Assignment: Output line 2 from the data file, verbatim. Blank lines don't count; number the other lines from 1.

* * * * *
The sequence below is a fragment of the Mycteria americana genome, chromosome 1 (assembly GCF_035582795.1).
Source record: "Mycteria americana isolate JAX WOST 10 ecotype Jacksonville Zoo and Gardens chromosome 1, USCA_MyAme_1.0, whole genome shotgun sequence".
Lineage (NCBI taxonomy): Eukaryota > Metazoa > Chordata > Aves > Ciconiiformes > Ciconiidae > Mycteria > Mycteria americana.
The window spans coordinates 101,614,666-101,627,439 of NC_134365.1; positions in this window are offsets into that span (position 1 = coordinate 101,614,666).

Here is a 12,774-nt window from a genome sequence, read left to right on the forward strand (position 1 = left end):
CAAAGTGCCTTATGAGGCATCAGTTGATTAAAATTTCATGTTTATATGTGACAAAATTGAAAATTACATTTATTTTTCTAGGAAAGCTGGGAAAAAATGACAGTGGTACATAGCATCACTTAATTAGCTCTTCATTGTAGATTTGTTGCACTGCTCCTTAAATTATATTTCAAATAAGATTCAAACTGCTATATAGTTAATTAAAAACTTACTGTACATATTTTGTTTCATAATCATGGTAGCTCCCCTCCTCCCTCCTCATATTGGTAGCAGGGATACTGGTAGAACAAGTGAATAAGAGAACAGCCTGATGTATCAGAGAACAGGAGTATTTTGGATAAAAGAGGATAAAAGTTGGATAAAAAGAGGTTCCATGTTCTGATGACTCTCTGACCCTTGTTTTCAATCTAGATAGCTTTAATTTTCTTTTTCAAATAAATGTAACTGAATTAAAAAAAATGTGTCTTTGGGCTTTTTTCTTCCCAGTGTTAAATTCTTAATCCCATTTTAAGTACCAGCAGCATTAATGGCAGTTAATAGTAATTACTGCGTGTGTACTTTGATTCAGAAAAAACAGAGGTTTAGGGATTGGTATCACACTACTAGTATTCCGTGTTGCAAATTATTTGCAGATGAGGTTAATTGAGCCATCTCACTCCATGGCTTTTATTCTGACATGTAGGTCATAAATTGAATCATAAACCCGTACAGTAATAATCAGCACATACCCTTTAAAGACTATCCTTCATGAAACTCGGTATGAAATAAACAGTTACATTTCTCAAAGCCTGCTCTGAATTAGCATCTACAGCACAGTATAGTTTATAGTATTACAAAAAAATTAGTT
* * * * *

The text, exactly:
Source record: "Mycteria americana isolate JAX WOST 10 ecotype Jacksonville Zoo and Gardens chromosome 1, USCA_MyAme_1.0, whole genome shotgun sequence".